Even worse, the dacron threatened to rip my skin to shreds.  Using a glove makes me so clumsy that it's not an option.  Instead, before I started stuffing each cushion, I slathered my hands with lanolin.  Head for your local annual Sheep and Wool Festival and stock up on this stuff.  Lanolin is secreted by the sheep's skin as protection
against its harsh environment.  It is waxy and not oily.  I would not use it when working with any delicate fabric, because I'm not certain that it would not leave a stain, but with this sturdy ottoman weave cotton, I tested and found that it was safe.  It protected my hands from the wiry dacron and I was able to finish the job with my hands intact.
It can also save your sanity.  The week before, I was working with a Jim Thompson silk.  Those soft fluffy fibers might not hurt your skin, but they can drive you nuts, sticking to your fingers and getting in your hair.
I had been building up the space between kick pleats on a board to even out the top.
This valance is self-lined because it is hung so high up that you can see the underneath.
When I folded the fabric back down, the little shreds of silk threatened to drive me crazy so I used plenty of lanolin so the fibers wouldn't stick to my skin.
At home, my first line of defense is a good moisturizer, without fragrance.  This one by Jason is my favorite.  It's light yet rich.  Many, many, many times every day I apply as much as is needed until any roughness is sort of glazed over.  Before bed I do several coats.  As long as I don't skimp on this basic moisturizer, it will keep my hands in good condition all winter.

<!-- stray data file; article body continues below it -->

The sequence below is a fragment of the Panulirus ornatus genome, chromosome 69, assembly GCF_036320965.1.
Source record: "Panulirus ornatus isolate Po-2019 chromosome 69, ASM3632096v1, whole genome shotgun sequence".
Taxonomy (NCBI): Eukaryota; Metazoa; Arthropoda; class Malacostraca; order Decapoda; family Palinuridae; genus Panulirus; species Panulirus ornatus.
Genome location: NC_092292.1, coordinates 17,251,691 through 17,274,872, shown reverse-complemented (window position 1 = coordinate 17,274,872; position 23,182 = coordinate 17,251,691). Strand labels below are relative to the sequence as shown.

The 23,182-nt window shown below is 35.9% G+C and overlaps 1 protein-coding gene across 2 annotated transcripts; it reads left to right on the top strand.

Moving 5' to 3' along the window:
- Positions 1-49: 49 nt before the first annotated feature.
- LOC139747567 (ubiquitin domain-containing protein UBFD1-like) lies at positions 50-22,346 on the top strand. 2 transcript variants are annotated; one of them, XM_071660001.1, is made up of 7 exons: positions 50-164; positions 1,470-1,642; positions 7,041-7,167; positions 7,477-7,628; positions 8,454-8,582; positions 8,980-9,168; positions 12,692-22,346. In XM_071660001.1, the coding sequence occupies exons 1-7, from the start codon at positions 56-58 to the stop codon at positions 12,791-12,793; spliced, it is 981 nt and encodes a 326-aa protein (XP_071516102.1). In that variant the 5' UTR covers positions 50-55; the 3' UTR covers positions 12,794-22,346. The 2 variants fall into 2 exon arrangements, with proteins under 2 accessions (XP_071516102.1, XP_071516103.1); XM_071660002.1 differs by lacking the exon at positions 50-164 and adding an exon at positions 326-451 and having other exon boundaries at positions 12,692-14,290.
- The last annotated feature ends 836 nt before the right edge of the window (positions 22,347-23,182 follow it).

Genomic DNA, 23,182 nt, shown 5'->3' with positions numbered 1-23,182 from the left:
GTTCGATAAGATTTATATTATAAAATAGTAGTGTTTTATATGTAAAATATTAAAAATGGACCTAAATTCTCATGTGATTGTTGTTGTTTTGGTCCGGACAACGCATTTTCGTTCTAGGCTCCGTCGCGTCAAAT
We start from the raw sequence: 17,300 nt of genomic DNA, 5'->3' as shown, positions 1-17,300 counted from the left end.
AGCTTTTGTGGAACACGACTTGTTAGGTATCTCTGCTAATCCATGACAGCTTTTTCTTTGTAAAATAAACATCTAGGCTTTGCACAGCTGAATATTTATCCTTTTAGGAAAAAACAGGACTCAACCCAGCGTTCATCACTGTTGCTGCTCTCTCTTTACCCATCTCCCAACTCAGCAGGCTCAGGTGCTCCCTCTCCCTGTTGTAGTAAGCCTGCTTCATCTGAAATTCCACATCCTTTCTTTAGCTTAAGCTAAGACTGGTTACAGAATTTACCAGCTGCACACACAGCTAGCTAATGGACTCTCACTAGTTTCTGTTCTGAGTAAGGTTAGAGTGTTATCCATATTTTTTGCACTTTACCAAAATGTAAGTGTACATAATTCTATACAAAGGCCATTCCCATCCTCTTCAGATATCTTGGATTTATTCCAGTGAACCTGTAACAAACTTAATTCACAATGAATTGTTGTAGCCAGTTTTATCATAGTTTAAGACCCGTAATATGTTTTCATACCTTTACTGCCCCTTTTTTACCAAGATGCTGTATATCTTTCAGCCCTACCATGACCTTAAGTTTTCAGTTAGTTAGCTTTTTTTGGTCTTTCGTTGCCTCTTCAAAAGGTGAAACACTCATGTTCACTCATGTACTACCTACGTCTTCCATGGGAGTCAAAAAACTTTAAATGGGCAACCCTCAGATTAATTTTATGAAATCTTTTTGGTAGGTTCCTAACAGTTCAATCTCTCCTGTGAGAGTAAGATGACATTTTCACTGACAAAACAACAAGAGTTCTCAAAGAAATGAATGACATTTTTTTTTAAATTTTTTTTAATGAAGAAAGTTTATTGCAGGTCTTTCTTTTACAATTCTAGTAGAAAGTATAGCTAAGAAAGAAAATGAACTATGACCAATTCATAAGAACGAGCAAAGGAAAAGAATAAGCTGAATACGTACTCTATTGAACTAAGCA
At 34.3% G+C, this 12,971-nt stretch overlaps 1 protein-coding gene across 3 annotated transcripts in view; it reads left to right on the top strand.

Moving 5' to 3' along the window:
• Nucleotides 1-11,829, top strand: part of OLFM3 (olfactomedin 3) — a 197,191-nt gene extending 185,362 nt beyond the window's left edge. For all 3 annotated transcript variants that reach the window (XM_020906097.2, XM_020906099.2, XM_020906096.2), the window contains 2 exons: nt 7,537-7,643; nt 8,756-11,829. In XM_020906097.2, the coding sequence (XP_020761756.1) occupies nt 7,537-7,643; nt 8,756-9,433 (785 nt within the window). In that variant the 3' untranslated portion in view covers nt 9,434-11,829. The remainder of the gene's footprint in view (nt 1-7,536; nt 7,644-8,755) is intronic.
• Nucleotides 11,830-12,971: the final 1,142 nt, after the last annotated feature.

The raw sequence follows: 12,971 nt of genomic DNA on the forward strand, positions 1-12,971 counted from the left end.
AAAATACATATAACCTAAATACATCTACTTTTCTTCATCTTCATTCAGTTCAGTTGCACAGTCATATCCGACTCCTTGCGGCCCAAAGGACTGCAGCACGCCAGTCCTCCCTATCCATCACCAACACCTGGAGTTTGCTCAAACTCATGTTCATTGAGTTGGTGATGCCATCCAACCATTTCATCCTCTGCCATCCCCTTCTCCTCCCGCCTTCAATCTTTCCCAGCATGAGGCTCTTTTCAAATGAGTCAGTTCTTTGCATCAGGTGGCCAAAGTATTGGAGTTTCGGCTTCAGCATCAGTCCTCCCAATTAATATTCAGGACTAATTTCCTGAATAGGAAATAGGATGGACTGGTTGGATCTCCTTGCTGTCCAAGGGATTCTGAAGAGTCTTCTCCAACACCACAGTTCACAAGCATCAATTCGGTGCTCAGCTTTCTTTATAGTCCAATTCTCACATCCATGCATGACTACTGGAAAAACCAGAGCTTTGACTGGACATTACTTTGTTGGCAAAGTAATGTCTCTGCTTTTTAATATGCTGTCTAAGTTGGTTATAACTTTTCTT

When I know my hands have been exposed to something particularly irritating, however, usually a fabric with a finish on it that causes an allergic reaction, as soon as I get home I will apply Working Hands.  This is glycerin based; it brings moisture to the skin surface and locks it in.  Usually this will help keep major chapping from occurring if I use it soon enough. 
Aching hands- that's another story.  Treatment should be discussed with a doctor, but my everyday product to soothe overworked hands is this herbal salve, Herbal Touch, containing arnica, calendula, comfrey, and St John's Wort.  Before bed I'll apply it generously and spend a few minutes massaging it into the sore areas- mainly that infamous spot below the thumb.  I try not to take too much NSAIDs and often this product (or maybe it's the massage!) will ease the pain all by itself.
For splinters, nothing beats ichthammol ointment- also called Drawing Salve.  Depending on what state you live in you may or may not be able to buy it in this form.  If not, you probably can buy it in a blended salve such as PRID.  This stuff is icky, stinky, tarry, black, and sticky, so it can only be used at home, at night, with a bandage to cover it up.   I have a spot on my index finger that sometimes gets inflamed- I suspect that there's been a tiny splinter in there for years- a night or two of this stuff (and a big bandage to keep it from getting on the bedding) will ease it.  The theory is that this ointment will raise a splinter to the surface so it can be extracted.  That's not scientifically proven, though I can say it does seem to have worked for me in the past.  I can't buy this in NY anymore, but this tube should last me the rest of my life.
And there you have it!  My line of defense for my Working Hands.